Abdul Sattar Abu Risha was one of al-Qaeda's top targets
More than 1,500 mourners attended the funeral of Abdul Sattar Abu Risha, who was killed in a bomb attack in the city of Ramadi, Anbar province, on Thursday.
Abu Risha led the Anbar Awakening alliance and was endorsed in a meeting with the US president just 10 days ago.
The group has been praised for dramatic improvements in security in Anbar.
Iraq's national security adviser, interior minister and defence minister all attended the funeral in Ramadi, along with the second-in-command of US forces in Iraq, Lt-Gen Raymond Odierno.
National security adviser
The procession was guarded by scores of Iraqi police and US military personnel.
Mourners chanted "We will take our revenge" and "There is no God but Allah and al-Qaeda is the enemy of Allah" as the procession continued to the family cemetery.
No group has said it carried out the attack but most believe it was the work of al-Qaeda.
Ahmed Abu Risha has been named as the tribal group's new leader after the death of his brother.
He told the Reuters news agency: "All the tribes agreed to fight al-Qaeda until the last child in Anbar."
Sheikh Rashid Majid, a leader of the al-Bufahad tribe in Ramadi, said: "The killing will give us more energy... to continue confronting al-Qaeda members and to dispose of them."
Meanwhile, a suicide lorry bomb killed at least seven people in an attack on two police cars in the northern town of Baiji. Several police officers were among those killed.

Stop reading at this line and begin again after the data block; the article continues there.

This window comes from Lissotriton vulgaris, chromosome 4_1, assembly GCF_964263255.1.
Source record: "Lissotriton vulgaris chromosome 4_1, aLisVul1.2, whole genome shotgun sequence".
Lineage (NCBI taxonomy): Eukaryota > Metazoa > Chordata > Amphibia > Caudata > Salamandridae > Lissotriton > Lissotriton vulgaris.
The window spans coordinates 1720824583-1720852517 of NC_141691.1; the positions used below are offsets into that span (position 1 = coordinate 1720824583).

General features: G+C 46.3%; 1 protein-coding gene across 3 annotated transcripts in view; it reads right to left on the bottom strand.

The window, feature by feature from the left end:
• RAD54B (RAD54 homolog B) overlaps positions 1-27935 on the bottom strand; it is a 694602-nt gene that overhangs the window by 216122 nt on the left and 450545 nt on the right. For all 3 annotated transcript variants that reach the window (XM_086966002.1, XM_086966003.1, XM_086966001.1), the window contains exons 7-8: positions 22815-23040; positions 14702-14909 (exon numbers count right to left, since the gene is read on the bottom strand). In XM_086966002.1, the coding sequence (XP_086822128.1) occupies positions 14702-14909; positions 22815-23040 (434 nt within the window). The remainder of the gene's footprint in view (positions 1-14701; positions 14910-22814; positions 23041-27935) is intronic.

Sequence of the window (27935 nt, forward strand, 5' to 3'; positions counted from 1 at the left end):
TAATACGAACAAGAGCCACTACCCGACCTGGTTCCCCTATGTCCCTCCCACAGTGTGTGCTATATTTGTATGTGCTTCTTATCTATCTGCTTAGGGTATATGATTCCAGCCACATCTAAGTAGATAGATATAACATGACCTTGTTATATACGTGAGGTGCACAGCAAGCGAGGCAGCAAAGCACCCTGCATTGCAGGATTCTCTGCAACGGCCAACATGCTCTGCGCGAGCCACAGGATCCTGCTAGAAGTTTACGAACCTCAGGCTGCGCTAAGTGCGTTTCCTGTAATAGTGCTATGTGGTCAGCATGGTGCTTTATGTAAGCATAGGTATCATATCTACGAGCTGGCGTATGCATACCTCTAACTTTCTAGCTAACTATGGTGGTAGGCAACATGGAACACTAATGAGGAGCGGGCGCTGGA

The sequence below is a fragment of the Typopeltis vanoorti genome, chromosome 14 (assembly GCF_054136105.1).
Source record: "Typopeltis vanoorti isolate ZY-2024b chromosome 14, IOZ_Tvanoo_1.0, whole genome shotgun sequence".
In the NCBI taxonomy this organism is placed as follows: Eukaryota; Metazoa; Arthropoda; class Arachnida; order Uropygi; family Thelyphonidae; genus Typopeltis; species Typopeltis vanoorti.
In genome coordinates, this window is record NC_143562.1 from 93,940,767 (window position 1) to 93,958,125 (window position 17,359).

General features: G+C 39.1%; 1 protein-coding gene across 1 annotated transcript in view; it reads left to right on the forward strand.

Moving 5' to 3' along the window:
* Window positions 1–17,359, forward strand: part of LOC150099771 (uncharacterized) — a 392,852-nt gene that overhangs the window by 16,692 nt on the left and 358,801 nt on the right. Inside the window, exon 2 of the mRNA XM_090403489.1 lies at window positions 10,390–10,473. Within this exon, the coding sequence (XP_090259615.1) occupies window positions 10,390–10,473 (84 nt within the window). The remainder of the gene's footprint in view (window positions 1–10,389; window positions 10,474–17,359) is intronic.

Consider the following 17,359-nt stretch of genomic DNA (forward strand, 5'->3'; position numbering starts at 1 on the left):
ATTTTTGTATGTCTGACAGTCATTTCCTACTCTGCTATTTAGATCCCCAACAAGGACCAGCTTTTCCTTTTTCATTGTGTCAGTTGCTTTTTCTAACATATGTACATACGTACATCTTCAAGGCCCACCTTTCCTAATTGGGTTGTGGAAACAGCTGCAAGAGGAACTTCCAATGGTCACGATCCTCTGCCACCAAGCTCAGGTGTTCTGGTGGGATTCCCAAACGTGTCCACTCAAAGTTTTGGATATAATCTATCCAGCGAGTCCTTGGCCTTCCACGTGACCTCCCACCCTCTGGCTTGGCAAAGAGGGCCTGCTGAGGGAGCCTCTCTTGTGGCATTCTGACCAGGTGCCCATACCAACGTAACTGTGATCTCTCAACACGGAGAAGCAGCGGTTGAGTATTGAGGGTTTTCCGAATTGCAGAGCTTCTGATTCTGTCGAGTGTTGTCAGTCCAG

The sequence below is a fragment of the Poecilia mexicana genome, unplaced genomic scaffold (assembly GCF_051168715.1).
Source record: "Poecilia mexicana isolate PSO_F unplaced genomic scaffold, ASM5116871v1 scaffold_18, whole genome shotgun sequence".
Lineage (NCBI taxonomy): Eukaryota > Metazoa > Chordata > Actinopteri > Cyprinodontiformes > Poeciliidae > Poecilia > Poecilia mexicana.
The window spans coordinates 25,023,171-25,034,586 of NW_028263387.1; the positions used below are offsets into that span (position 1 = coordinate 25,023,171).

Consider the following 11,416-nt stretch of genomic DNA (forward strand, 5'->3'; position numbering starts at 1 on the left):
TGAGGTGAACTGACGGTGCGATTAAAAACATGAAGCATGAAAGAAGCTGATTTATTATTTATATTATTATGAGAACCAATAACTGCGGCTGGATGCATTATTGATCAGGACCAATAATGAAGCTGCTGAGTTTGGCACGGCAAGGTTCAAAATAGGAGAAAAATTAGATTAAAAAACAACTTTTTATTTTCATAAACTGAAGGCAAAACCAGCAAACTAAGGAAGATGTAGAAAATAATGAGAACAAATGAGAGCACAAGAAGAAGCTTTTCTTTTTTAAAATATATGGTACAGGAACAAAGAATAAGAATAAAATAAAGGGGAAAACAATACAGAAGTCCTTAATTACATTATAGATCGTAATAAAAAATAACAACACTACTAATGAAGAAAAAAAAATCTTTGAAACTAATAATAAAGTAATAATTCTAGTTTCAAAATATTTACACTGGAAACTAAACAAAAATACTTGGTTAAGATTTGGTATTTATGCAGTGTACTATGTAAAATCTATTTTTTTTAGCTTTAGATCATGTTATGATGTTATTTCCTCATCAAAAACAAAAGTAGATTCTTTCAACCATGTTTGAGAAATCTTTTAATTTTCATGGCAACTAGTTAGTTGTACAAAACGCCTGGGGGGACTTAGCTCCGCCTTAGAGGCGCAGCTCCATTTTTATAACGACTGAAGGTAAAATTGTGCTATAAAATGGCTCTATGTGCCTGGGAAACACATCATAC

Abu Risha was killed in his car, along with two bodyguards, by a roadside bomb planted near his home in Ramadi.
Reports said he was one of al-Qaeda's top targets and that the group had made a number of attempts on his life.
Iraqi National Security Adviser Mowaffaq al-Rubaie said: "It is a national Iraqi disaster. What Abu Risha did for Iraq, no single man has done in the country's history."
The White House also condemned his assassination as "an outrage".
Anbar Awakening, or the Anbar Salvation Council, is an alliance of clans that sided with US forces and the Iraqi government in order to try to reclaim Anbar province from al-Qaeda.
Anbar was once controlled by the insurgents, and was where they declared an "Islamic State of Iraq".
It was one of the deadliest parts of Iraq for US troops.
But the tribal alliance managed to force the insurgents back and reduce violence.Abu Risha said last week: "I wish we could do in all the provinces of Iraq what we did in Anbar, which is that the people and the government come together."